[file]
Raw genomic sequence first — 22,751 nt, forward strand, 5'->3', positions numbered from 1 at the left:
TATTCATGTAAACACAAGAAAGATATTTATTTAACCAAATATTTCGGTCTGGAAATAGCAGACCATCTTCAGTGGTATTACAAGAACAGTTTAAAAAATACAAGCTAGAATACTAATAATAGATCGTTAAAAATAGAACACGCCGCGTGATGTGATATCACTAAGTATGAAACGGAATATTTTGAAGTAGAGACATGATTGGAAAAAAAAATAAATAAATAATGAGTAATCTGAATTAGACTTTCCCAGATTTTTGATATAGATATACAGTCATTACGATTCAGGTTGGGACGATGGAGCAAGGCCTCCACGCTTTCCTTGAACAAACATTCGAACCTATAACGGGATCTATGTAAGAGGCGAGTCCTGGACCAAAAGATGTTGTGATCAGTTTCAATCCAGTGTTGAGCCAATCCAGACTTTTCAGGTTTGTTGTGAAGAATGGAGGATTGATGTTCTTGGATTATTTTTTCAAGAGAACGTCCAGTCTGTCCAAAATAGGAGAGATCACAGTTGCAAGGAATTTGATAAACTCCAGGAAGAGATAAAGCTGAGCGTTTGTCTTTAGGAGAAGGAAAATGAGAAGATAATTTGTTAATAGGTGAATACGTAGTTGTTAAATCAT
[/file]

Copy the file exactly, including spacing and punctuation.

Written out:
Raw genomic sequence first — 22,751 nt, forward strand, 5'->3', positions numbered from 1 at the left:
TATTCATGTAAACACAAGAAAGATATTTATTTAACCAAATATTTCGGTCTGGAAATAGCAGACCATCTTCAGTGGTATTACAAGAACAGTTTAAAAAATACAAGCTAGAATACTAATAATAGATCGTTAAAAATAGAACACGCCGCGTGATGTGATATCACTAAGTATGAAACGGAATATTTTGAAGTAGAGACATGATTGGAAAAAAAAATAAATAAATAATGAGTAATCTGAATTAGACTTTCCCAGATTTTTGATATAGATATACAGTCATTACGATTCAGGTTGGGACGATGGAGCAAGGCCTCCACGCTTTCCTTGAACAAACATTCGAACCTATAACGGGATCTATGTAAGAGGCGAGTCCTGGACCAAAAGATGTTGTGATCAGTTTCAATCCAGTGTTGAGCCAATCCAGACTTTTCAGGTTTGTTGTGAAGAATGGAGGATTGATGTTCTTGGATTATTTTTTCAAGAGAACGTCCAGTCTGTCCAAAATAGGAGAGATCACAGTTGCAAGGAATTTGATAAACTCCAGGAAGAGATAAAGCTGAGCGTTTGTCTTTAGGAGAAGGAAAATGAGAAGATAATTTGTTAATAGGTGAATACGTAGTTGTTAAATCAT